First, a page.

So often, we in the church craft and package our message as all sorts of things other than the saving death of Jesus. We talk about almost anything else besides that. We want to have the conversation be about us, our families, our nation, our politics, our transient and distracting culture wars. These are the things we want to hear in church, anything but what lies at the center: Jesus,

dying so he could rise,
suffering so he could save,
showing divine strength in weakness,
and turning everything upside down.

Here's the thing: the cross of Jesus is not an embarrassing part of the message. It is the message.

The Jesus who rose from the dead, well, he rose from the dead.

The Jesus who was born and laid in a manger and the angels sang at his birth and the shepherds came to him in awe, well, he was born to enter into and take on our suffering and dying.

The Jesus who taught grateful and astonished crowds, well, he taught a message so offensive that the powerful and connected, with the approval of the crowds, put him to death.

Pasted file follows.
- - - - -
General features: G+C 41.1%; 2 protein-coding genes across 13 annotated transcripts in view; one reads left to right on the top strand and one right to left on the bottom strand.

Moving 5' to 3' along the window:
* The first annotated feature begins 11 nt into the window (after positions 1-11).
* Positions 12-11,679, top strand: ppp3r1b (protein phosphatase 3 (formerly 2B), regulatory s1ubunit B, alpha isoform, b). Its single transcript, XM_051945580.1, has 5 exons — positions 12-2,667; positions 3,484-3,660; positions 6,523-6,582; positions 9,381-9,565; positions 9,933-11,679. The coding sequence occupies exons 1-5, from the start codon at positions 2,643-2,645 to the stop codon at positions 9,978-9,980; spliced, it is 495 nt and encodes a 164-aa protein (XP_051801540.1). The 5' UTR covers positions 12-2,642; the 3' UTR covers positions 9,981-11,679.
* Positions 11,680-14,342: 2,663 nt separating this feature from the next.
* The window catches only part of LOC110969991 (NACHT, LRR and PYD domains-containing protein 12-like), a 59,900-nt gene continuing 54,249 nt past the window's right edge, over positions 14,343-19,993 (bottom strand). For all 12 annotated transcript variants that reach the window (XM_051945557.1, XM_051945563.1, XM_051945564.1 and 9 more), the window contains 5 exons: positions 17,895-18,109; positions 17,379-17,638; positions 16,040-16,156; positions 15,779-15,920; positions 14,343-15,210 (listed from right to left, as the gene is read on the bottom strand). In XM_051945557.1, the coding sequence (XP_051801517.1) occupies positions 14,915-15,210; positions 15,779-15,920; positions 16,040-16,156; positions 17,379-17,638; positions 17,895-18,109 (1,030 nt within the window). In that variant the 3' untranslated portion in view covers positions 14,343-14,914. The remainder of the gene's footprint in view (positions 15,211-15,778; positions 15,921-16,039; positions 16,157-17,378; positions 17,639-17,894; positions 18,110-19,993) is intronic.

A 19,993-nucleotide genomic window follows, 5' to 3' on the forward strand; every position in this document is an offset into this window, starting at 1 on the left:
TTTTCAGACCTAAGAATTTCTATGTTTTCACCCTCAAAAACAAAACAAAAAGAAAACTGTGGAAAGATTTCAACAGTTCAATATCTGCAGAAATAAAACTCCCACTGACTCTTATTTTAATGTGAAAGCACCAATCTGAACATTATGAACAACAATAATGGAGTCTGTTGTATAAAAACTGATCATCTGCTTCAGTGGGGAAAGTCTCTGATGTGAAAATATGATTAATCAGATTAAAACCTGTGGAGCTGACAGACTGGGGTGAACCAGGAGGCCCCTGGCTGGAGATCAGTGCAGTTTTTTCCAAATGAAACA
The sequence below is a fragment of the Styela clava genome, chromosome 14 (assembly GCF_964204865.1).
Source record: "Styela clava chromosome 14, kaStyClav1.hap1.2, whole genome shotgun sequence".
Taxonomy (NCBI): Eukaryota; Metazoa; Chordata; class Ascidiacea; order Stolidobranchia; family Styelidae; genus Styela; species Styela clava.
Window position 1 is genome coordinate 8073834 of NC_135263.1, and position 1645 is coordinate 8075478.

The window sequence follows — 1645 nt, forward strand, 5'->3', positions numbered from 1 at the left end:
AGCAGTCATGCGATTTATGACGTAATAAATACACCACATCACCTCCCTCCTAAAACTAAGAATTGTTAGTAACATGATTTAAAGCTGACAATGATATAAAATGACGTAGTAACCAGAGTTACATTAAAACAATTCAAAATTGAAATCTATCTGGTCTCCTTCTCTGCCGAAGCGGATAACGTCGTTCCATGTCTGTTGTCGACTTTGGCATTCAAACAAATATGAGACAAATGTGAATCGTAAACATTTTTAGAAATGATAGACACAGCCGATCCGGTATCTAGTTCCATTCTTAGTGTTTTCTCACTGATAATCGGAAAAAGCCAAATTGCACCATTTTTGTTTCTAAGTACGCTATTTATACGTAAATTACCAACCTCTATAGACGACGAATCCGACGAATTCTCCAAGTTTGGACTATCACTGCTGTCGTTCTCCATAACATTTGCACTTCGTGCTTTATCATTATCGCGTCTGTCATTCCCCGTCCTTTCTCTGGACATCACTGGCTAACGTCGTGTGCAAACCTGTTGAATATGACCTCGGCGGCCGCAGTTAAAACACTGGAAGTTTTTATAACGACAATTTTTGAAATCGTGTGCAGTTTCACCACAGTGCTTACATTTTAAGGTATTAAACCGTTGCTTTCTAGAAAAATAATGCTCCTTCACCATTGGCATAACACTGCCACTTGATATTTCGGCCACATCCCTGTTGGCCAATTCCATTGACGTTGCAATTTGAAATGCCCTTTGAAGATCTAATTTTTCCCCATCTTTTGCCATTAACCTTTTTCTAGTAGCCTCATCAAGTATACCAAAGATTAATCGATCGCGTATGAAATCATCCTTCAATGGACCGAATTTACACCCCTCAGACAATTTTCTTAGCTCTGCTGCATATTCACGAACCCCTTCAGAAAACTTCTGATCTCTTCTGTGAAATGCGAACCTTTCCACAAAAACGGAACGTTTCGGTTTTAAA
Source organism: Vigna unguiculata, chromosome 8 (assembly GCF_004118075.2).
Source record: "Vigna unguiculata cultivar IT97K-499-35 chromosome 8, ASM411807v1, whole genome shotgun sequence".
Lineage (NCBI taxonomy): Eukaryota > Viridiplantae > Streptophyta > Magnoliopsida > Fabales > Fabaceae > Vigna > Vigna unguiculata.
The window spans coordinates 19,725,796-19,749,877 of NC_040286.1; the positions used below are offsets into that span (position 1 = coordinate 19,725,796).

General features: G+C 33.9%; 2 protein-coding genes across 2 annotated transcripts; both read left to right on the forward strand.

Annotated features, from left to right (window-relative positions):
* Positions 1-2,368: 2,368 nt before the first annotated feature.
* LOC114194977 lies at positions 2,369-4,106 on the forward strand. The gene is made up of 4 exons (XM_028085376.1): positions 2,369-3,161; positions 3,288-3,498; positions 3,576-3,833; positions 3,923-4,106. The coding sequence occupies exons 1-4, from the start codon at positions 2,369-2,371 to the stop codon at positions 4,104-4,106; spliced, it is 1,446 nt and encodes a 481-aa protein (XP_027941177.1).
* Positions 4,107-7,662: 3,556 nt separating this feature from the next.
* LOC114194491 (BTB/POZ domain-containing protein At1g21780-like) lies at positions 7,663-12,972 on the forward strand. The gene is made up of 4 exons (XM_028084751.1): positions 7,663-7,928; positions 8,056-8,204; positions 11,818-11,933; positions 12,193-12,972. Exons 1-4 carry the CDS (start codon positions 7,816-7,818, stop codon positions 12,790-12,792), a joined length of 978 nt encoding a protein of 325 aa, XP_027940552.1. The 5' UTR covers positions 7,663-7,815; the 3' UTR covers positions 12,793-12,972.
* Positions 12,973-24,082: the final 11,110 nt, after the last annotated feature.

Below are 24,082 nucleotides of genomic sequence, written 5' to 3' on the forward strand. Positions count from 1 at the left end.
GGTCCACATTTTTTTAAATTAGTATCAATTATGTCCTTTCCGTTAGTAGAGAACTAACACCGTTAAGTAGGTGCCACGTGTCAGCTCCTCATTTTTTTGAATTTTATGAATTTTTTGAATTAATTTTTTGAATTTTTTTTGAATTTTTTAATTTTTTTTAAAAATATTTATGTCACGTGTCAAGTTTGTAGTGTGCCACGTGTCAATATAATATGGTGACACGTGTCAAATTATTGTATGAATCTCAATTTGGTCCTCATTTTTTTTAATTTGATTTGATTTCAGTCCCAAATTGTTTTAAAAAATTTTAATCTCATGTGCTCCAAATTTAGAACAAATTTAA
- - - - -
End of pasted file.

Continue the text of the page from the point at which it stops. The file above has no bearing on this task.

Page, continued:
With Jesus, all his roads, all he said and did, lead through his death. His death makes a difference for everything else we say about the gospel. Jesus, who suffered and died, Jesus, with his suffering and dying, must be at the center:

the center of what we believe about God,
the center of what we believe about ourselves,
the center of how we see and treat other people.

In the cross of Jesus,

we see the grace of God,
we receive the love of God,
we know the blessing of God,
we experience our growth in God.

The cross is the center. So it must be the center:

for us,
for our hopes,
for our plans; in what we say,
in what we do; for how we read the news,
for how we greet strangers; in our living,
in our loving,
in our serving,
in our dying.

The cross of Jesus, at the center: this is who we must be. This is who we are.


My friends, may we all come to see the cross of Jesus at the center of our faith:

reminding us of the death of Jesus,
teaching us of God's power made known in weakness,
overturning our beliefs in coercion and violence,
making us more and more like him.

May we all, more and more, place the cross of Jesus at the center of our lives.



Footnotes

... expense.”[*]
"Making the Rust Belt Rustier," Paul Krugman, Jan 27, 2017, NYTimes.com
... cross.”[*]
The Kingdom of God in America, New York: Harper & Row, 1959 [1937], p. 193. Cited in the Wikipedia article on Niebuhr.

Dan Griswold